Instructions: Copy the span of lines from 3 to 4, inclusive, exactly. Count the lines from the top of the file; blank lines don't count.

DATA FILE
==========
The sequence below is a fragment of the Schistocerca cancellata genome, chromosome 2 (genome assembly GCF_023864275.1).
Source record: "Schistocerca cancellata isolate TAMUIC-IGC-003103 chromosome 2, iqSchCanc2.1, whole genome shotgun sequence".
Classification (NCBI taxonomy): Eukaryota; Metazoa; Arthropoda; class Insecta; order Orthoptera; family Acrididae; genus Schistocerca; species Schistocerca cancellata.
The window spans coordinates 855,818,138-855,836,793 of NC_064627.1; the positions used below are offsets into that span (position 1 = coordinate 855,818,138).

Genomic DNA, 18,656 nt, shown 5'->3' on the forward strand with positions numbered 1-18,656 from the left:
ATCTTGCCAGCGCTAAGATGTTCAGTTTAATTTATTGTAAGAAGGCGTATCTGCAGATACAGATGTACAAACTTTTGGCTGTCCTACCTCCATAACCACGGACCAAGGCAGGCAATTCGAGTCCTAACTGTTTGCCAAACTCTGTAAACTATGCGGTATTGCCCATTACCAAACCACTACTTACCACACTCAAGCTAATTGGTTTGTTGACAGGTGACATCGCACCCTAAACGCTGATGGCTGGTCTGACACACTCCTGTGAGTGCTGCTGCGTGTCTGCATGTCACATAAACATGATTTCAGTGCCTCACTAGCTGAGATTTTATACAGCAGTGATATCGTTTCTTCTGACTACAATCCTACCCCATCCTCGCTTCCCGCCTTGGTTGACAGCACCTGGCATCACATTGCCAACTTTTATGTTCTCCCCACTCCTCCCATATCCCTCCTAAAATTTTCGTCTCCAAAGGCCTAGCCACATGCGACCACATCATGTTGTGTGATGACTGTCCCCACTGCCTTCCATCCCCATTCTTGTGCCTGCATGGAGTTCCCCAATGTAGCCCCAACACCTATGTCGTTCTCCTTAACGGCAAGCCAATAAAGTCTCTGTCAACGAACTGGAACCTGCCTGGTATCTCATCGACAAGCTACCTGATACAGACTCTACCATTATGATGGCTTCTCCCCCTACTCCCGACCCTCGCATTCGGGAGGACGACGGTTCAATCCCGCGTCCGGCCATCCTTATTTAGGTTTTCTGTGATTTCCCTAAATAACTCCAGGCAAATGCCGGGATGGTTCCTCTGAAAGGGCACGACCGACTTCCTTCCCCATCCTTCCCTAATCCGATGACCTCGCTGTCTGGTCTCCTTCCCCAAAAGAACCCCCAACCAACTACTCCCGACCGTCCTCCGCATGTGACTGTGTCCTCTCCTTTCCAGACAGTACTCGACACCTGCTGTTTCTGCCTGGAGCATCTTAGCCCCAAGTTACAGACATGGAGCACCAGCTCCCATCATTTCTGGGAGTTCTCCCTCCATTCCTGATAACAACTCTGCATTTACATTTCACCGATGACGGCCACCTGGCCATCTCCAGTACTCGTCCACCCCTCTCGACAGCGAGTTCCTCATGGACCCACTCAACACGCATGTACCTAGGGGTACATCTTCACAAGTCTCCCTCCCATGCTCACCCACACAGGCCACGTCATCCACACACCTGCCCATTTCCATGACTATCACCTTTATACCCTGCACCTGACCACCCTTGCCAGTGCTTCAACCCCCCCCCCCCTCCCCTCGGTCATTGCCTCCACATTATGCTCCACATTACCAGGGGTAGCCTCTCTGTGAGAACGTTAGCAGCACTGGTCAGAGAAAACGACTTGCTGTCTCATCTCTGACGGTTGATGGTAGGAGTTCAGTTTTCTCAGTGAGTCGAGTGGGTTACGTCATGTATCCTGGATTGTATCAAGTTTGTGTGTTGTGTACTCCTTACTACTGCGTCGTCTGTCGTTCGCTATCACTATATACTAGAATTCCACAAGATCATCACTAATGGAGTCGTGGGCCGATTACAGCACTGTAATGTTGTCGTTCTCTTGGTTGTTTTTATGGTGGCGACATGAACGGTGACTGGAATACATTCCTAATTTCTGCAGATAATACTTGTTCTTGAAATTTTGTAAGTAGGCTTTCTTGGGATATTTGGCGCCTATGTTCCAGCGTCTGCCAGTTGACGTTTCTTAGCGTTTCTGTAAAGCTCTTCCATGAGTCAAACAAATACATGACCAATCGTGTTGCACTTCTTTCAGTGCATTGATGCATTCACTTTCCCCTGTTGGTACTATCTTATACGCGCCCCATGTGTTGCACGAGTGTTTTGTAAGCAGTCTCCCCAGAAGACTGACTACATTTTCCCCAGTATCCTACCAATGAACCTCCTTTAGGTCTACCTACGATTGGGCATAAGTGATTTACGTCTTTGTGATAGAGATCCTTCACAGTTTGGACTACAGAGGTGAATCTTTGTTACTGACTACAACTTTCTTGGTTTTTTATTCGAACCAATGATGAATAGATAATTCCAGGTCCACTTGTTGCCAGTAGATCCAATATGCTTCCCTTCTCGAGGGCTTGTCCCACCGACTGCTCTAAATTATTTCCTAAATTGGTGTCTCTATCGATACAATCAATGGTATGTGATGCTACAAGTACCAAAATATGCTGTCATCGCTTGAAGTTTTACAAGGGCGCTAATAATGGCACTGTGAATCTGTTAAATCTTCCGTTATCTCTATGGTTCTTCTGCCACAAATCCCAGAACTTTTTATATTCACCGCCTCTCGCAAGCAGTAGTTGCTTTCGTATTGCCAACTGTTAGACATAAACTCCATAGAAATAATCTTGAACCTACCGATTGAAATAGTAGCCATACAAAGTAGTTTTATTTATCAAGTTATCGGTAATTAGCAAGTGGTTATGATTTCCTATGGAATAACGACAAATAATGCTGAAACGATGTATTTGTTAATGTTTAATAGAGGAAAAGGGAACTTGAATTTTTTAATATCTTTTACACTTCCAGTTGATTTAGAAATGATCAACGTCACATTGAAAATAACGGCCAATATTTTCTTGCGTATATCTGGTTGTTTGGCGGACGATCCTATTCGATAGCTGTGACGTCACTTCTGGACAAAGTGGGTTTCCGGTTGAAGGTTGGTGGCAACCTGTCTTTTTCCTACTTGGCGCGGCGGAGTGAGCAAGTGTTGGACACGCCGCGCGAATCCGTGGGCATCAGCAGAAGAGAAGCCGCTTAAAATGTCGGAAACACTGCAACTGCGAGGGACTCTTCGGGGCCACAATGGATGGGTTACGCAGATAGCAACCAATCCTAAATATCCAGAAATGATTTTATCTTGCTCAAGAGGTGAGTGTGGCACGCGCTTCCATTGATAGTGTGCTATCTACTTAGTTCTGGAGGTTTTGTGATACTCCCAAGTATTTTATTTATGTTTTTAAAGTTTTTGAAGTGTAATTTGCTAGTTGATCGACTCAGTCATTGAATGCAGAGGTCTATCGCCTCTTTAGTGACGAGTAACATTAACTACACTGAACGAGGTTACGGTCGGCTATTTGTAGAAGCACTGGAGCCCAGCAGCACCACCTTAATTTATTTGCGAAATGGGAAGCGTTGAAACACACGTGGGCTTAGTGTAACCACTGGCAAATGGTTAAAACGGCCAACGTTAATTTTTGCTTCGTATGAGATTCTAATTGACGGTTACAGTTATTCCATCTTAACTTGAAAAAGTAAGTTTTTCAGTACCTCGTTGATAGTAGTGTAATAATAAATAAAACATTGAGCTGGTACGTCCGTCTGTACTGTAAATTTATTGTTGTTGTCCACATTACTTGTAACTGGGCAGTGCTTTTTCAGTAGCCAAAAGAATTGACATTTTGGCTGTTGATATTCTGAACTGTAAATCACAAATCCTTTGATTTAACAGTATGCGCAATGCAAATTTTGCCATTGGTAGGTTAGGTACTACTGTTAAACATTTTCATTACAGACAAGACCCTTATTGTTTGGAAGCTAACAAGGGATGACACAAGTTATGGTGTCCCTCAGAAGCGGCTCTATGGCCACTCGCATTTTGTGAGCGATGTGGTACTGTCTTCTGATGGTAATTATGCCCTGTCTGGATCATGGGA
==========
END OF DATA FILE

Classification (NCBI taxonomy): Eukaryota; Metazoa; Arthropoda; class Insecta; order Orthoptera; family Acrididae; genus Schistocerca; species Schistocerca cancellata.
The window spans coordinates 855,818,138-855,836,793 of NC_064627.1; the positions used below are offsets into that span (position 1 = coordinate 855,818,138).